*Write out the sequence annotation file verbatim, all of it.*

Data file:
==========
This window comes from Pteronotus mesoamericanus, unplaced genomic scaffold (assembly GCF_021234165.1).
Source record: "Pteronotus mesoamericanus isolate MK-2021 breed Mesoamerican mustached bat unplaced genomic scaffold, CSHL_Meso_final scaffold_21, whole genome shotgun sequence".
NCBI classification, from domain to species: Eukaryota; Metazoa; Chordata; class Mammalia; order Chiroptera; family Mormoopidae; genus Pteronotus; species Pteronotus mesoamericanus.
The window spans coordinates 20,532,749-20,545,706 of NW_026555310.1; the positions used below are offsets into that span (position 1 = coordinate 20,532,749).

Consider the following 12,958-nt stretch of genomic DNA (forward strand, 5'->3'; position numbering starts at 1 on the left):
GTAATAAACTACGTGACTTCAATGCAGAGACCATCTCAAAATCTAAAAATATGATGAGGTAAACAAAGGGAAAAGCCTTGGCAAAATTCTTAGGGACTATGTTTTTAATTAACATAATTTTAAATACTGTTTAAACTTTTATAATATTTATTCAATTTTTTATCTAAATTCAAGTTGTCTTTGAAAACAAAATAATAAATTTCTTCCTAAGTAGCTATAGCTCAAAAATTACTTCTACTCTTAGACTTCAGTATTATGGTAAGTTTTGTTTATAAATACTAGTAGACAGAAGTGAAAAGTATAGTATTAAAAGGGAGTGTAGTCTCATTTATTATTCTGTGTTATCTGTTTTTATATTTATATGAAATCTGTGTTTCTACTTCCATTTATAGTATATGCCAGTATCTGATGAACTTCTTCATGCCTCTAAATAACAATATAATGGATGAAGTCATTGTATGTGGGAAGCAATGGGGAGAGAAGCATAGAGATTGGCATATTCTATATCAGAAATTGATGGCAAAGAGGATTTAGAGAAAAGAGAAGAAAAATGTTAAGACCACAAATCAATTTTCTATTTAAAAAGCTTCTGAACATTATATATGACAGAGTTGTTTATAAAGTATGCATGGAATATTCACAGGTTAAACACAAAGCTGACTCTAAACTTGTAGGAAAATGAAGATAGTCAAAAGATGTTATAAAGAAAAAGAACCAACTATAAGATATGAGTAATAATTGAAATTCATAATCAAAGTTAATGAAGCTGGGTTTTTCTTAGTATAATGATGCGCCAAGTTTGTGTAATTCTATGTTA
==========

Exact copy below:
This window comes from Pteronotus mesoamericanus, unplaced genomic scaffold (assembly GCF_021234165.1).
Source record: "Pteronotus mesoamericanus isolate MK-2021 breed Mesoamerican mustached bat unplaced genomic scaffold, CSHL_Meso_final scaffold_21, whole genome shotgun sequence".
NCBI classification, from domain to species: Eukaryota; Metazoa; Chordata; class Mammalia; order Chiroptera; family Mormoopidae; genus Pteronotus; species Pteronotus mesoamericanus.
The window spans coordinates 20,532,749-20,545,706 of NW_026555310.1; the positions used below are offsets into that span (position 1 = coordinate 20,532,749).

Consider the following 12,958-nt stretch of genomic DNA (forward strand, 5'->3'; position numbering starts at 1 on the left):
GTAATAAACTACGTGACTTCAATGCAGAGACCATCTCAAAATCTAAAAATATGATGAGGTAAACAAAGGGAAAAGCCTTGGCAAAATTCTTAGGGACTATGTTTTTAATTAACATAATTTTAAATACTGTTTAAACTTTTATAATATTTATTCAATTTTTTATCTAAATTCAAGTTGTCTTTGAAAACAAAATAATAAATTTCTTCCTAAGTAGCTATAGCTCAAAAATTACTTCTACTCTTAGACTTCAGTATTATGGTAAGTTTTGTTTATAAATACTAGTAGACAGAAGTGAAAAGTATAGTATTAAAAGGGAGTGTAGTCTCATTTATTATTCTGTGTTATCTGTTTTTATATTTATATGAAATCTGTGTTTCTACTTCCATTTATAGTATATGCCAGTATCTGATGAACTTCTTCATGCCTCTAAATAACAATATAATGGATGAAGTCATTGTATGTGGGAAGCAATGGGGAGAGAAGCATAGAGATTGGCATATTCTATATCAGAAATTGATGGCAAAGAGGATTTAGAGAAAAGAGAAGAAAAATGTTAAGACCACAAATCAATTTTCTATTTAAAAAGCTTCTGAACATTATATATGACAGAGTTGTTTATAAAGTATGCATGGAATATTCACAGGTTAAACACAAAGCTGACTCTAAACTTGTAGGAAAATGAAGATAGTCAAAAGATGTTATAAAGAAAAAGAACCAACTATAAGATATGAGTAATAATTGAAATTCATAATCAAAGTTAATGAAGCTGGGTTTTTCTTAGTATAATGATGCGCCAAGTTTGTGTAATTCTATGTTA